Bank run in Cyprus coming soon to U.S.
A banking crisis in Cyprus is the latest sudden financial shock the so-called experts never predict, but always tell us are no big deal. It is a big deal, and it’s an indicator of what’s coming to the U.S. on a fantastically larger scale.
For the last three years, the turmoil in Europe has focused on the PIIGS: Portugal, Ireland, Italy, Greece and Spain. All of these countries have significant sovereign debt problems, and as a result, bond purchasers – mostly big banks – have demanded higher interest rates than those countries could afford to pay. The reasonable thing to do when you can’t pay your bills is to go bankrupt, but if those governments went bankrupt – repudiated their debt – that would force the big European banks that finance those governments to go bankrupt as well. Nobody wanted that, so the European Union decided to bail out these governments by having the European Central Bank print more money to fund the purchase of the bonds at a lower interest rate.
Because Germany has the strongest economy, fiscal situation and banks, it’s in the driver’s seat. Other European nations hate that. Germany forced concessions on those governments, including raising taxes and slowing government growth. Most reports call that austerity, but there are no real cuts in government spending.
One interesting dynamic here is the EU would probably have allowed the governments to go bankrupt if the problem would have stopped there. The bailouts were more about saving the banks than the governments. This exposes the unholy partnership between governments and banks.
The root of the problem is fractional reserve banking. When you put your money in a bank, the bank promises to return your money to you on demand. The only way it can do that is by holding all deposits in a warehouse. But banks don’t do that. They only keep about 10 percent of their deposits as reserves, as allowed by government, thus the name “fractional reserve banking.”
Imagine if you put your furniture in a storage facility with a contract that you could remove your furniture at any time. Imagine if you showed up to obtain your furniture only to find the warehouse had loaned out 90 percent of your furniture at interest. Only 10 percent of your furniture was actually available as required by contract and the warehouse is using your furniture to make more money. This is obviously fraud. You would sue the warehouse for damages and the warehouse would face criminal sanctions as well.
This is how banks operate. Fractional reserve banking is inherently fraudulent. They’re technically bankrupt, but when government creates central banks and cartelizes the banks, legislatures legalize that fraud and technical bankruptcy in return for banks funding government debt. The reason this works for a while is people don’t typically show up and demand all their money at the same time and, unlike furniture, money is fungible. People allow this fraud to continue as long as they are confident the banks will be able to meet withdrawals. But it is inevitable that a trigger will occur and many people will want to withdraw their money at once. That trigger starts a bank run, the bank is exposed as fraudulent and the bank goes bankrupt.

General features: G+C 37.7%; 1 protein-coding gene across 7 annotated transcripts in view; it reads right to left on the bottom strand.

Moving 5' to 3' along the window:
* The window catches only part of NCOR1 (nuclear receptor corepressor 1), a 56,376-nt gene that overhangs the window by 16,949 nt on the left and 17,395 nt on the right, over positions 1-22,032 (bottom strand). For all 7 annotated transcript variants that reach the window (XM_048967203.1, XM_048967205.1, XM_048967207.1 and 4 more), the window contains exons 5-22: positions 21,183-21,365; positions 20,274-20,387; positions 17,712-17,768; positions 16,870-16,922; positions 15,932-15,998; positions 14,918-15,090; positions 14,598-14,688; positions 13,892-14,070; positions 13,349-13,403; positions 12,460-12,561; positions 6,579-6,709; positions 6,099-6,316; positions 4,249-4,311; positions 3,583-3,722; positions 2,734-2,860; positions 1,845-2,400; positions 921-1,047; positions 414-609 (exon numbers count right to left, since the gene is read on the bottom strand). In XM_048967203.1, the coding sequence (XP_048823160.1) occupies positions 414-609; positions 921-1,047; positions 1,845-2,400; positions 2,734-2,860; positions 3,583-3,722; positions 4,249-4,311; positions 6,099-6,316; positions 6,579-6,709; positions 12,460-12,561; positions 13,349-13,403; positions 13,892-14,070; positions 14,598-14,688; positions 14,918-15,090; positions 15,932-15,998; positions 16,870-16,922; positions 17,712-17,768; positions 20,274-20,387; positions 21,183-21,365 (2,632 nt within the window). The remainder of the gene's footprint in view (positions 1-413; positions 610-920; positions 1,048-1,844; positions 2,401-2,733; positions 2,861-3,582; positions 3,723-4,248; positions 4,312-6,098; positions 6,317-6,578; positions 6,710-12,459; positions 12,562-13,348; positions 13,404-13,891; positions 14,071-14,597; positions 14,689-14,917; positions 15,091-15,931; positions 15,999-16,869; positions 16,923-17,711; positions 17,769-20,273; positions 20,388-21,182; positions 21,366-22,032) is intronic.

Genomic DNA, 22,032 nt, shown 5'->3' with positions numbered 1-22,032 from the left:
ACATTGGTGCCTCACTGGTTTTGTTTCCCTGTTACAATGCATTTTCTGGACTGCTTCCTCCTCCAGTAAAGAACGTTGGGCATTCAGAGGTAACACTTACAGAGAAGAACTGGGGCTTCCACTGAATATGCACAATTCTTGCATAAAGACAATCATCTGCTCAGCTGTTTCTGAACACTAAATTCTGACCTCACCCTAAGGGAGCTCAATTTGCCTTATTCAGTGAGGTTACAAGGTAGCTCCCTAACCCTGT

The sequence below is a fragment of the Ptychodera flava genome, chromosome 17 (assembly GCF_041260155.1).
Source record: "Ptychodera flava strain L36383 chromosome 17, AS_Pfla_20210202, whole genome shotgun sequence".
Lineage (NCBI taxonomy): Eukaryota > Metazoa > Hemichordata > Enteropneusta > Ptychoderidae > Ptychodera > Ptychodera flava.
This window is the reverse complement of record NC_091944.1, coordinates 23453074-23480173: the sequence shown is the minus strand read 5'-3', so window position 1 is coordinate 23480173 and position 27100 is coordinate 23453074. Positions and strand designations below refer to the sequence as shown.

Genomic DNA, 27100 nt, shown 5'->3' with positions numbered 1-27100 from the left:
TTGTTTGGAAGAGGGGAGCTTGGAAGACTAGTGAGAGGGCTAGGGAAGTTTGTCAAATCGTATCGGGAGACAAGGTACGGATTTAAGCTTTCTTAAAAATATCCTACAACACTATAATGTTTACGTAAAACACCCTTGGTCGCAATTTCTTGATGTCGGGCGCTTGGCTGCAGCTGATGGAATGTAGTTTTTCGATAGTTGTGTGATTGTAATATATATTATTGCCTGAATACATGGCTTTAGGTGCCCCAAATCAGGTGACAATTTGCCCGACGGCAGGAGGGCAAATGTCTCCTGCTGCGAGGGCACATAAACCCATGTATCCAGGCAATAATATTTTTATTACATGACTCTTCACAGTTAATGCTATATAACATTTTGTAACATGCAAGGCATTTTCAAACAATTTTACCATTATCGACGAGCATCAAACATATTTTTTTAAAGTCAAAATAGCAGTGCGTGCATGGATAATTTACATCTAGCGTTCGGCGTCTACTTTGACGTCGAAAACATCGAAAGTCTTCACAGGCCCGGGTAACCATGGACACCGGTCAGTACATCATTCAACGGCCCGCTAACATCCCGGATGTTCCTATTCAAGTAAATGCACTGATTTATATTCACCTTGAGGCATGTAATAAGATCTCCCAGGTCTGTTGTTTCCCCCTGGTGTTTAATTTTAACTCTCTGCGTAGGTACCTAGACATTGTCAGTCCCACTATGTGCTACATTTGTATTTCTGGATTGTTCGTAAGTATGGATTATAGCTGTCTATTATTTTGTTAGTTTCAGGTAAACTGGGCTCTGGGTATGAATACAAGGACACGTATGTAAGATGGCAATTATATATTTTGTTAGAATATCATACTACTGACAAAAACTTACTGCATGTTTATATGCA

Before the days of central banks, bank runs were limited to individual fraudulent banks. If there was a threat of contagion, a large bank, like J.P. Morgan, would intervene to stop the run. Consequences were localized by market forces. But because governments have organized all banks in the Western world into cartels under central banks and all are fraudulent, a bank run on one can spark a bank run on all. That would crash the economy. That’s why every talking head downplays the significance of the bank run in Cyprus. They do it to keep up people’s confidence in the fraudulent system.
The trigger for this bank run was a deal for a bailout of Cyprus bondholders brokered with the EU by the Cypriot president. The deal called for a tax on deposits in Cyprus banks. Many Russian billionaires keep their money in Cyprus banks and they don’t vote in Europe, so the EU planned to steal their money from their bank deposits to fund the bailout. But they couldn’t put the entire burden on the Russians, so they were going to tax all deposits at progressive rates. It turns out that while people will allow government to steal their money through everyday taxes and counterfeiting money, they would not stand for this naked theft of their deposits. The Cyprus parliament rejected the deal.
But the damage is done. The EU wants to steal people’s money out of their bank accounts. Money is safer stuffed in a mattress. The PIIGS have been experiencing a slow motion bank run – a bank jog – for several years. It will accelerate. And Europe can’t pretend its problems are restricted to the PIIGS anymore.
And the U.S. is in worse shape. Federal deposit insurance can’t stop it. First Europe falls. Then the U.S. falls harder.
The views and opinions expressed in Conspiracy Theorist are the views and/or opinions of the author and do not reflect the views and/or opinions of the Dayton City Paper or Dayton City Media and are published strictly for entertainment purposes only.
Reach DCP freelance writer Mark Luedtke at MarkLuedtke@daytoncitypaper.com